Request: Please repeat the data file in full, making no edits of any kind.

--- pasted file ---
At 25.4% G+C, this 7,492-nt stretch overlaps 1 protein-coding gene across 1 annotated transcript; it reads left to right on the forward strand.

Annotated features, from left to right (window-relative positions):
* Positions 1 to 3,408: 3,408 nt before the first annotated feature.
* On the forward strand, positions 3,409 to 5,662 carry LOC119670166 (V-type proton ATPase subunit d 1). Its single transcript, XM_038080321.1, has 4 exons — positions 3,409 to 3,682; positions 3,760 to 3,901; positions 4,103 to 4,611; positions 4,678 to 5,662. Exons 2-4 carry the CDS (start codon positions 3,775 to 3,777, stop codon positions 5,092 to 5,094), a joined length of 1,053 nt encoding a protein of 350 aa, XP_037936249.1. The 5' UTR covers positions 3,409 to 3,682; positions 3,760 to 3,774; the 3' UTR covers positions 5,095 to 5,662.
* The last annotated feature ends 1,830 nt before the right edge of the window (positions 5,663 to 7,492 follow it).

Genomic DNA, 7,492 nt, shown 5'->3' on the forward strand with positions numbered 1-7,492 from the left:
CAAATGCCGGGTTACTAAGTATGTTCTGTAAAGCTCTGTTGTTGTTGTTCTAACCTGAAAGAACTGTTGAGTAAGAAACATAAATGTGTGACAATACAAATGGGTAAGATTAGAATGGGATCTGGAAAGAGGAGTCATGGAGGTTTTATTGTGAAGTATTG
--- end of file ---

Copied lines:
At 25.4% G+C, this 7,492-nt stretch overlaps 1 protein-coding gene across 1 annotated transcript; it reads left to right on the forward strand.

Annotated features, from left to right (window-relative positions):
* Positions 1 to 3,408: 3,408 nt before the first annotated feature.
* On the forward strand, positions 3,409 to 5,662 carry LOC119670166 (V-type proton ATPase subunit d 1). Its single transcript, XM_038080321.1, has 4 exons — positions 3,409 to 3,682; positions 3,760 to 3,901; positions 4,103 to 4,611; positions 4,678 to 5,662. Exons 2-4 carry the CDS (start codon positions 3,775 to 3,777, stop codon positions 5,092 to 5,094), a joined length of 1,053 nt encoding a protein of 350 aa, XP_037936249.1. The 5' UTR covers positions 3,409 to 3,682; positions 3,760 to 3,774; the 3' UTR covers positions 5,095 to 5,662.
* The last annotated feature ends 1,830 nt before the right edge of the window (positions 5,663 to 7,492 follow it).

Genomic DNA, 7,492 nt, shown 5'->3' on the forward strand with positions numbered 1-7,492 from the left:
CAAATGCCGGGTTACTAAGTATGTTCTGTAAAGCTCTGTTGTTGTTGTTCTAACCTGAAAGAACTGTTGAGTAAGAAACATAAATGTGTGACAATACAAATGGGTAAGATTAGAATGGGATCTGGAAAGAGGAGTCATGGAGGTTTTATTGTGAAGTATTG